* Marketing. Understanding, how corporate

benefits managers and other purchases

of care think, what they're

looking for, and what motivates them

will be critical. Physician executives

will also have to understand the degree

to which purchasers do or do not represent

the thinking of consumers of health

care services. In the tumultuous years

ahead. taking, anything for granted greatly

increases the probability of disaster.

* Systems Theory. In a world increasingly

dominated by conglomeration and

consolidation. and in which new forms

of systems integration are apt to appear

on a regular basis, knowledge of systems

and operations will also be

critical. To ensure a leadership role for

themselves, physician executives will

have to immerse themselves in management

and information systems. There

are other professionals for whom these

areas are more natural fits, so physician

executives will have to be aggressive

and unhesitating in seeking, this knowledge.

"Leaving, it to others" could be a

recipe for failure. * Financing Mechanisms. In the new

health care delivery order, health care is

managed and its financing, is capitated.

While physicians will continue to care

for patients one at a time, physician

executives will have to alter their view

to patients as roups and populations.

And they will have to help clinicians

understand that care to individuals must

mesh with financing, at the aggregate

level. * Delivery Alternatives. Physician executives

must be willing, to look for new

ways and places to deliver medical care

more cheaply and efficiently. The rapid

growth of outpatient surgery and the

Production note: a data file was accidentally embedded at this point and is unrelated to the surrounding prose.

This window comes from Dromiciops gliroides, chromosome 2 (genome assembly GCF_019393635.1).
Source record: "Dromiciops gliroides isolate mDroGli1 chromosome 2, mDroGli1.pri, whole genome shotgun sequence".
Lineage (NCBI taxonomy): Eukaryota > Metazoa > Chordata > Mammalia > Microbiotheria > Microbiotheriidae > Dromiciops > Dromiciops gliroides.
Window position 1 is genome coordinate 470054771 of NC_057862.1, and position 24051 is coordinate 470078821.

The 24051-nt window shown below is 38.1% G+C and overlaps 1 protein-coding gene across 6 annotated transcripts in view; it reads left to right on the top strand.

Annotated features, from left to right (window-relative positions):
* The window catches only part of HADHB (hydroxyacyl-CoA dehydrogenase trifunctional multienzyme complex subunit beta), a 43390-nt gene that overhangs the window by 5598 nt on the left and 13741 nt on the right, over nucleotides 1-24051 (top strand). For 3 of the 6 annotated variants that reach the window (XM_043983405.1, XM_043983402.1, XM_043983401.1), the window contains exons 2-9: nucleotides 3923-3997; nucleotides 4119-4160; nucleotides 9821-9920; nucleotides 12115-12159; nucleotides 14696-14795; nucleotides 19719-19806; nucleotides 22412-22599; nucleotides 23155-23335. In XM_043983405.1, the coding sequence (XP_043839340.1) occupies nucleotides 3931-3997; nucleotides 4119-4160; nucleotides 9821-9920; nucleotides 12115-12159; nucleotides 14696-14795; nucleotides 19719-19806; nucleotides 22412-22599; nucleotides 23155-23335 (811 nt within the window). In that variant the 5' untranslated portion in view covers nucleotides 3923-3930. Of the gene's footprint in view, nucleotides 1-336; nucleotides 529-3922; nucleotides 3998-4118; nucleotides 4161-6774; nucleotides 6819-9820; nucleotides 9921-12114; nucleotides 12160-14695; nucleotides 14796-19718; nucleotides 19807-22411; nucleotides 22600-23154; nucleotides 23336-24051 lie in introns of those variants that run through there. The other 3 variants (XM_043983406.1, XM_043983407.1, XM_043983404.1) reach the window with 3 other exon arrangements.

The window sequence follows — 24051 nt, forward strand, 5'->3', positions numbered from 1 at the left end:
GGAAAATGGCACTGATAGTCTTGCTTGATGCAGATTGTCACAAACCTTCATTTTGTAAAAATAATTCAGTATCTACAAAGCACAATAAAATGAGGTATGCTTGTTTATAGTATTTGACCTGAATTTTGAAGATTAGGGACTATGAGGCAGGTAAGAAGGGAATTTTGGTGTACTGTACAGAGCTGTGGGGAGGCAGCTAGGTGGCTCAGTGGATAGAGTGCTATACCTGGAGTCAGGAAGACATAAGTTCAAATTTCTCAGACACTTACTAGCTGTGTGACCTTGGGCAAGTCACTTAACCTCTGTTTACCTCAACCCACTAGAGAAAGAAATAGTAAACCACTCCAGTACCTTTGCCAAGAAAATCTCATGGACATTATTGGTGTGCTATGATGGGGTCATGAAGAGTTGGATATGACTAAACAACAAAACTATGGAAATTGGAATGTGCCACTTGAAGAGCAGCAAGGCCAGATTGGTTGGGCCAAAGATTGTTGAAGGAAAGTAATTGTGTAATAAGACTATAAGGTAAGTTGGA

introduction of so-called subacute care

are only the first sallies in the search for

innovative alternatives to traditional

inpatient hospital care. The physician

executive will ensure that resources are

clearly and cost-effectively focused on

patients' problems and needs. Intermediate

and home care will be frequent site

options. Nurse practitioners and physician

assistants will be provider options.

An open mind will be able to encompass,

accept, and even develop other

sites and provider classes. * Risk Management. The physician

executive has long, been charged with

responsibility for important elements of

institutional risk management. In the

capitated environment that lies ahead,

this responsibility will crow in importance

and scope. In integrated systems,

the targets of liability actions are

increased in number as the system itself

acquires more liability. The physician

executive who hopes to succeed in this

new environment will acquire knowledge

in the full realm of risk management. * Communications and Information

Technologies. Integrated health care

delivery systems will remain fragmented

systems in the absence of carefully crafted

communications and information systems

within and among their parts. It

will not be necessary for physician executives

to become expert in these technological

areas, but a lack of knowledge

will almost certainly be a handicap. And

it is an area in which physician executives

can achieve distinction by showing

special competence. * Medical Quality Management. The